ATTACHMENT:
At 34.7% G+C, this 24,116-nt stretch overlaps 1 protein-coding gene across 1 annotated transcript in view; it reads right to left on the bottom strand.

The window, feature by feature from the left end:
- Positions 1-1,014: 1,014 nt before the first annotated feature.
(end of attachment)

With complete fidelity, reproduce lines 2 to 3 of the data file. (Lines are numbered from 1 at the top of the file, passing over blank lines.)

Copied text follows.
The window, feature by feature from the left end:
- Positions 1-1,014: 1,014 nt before the first annotated feature.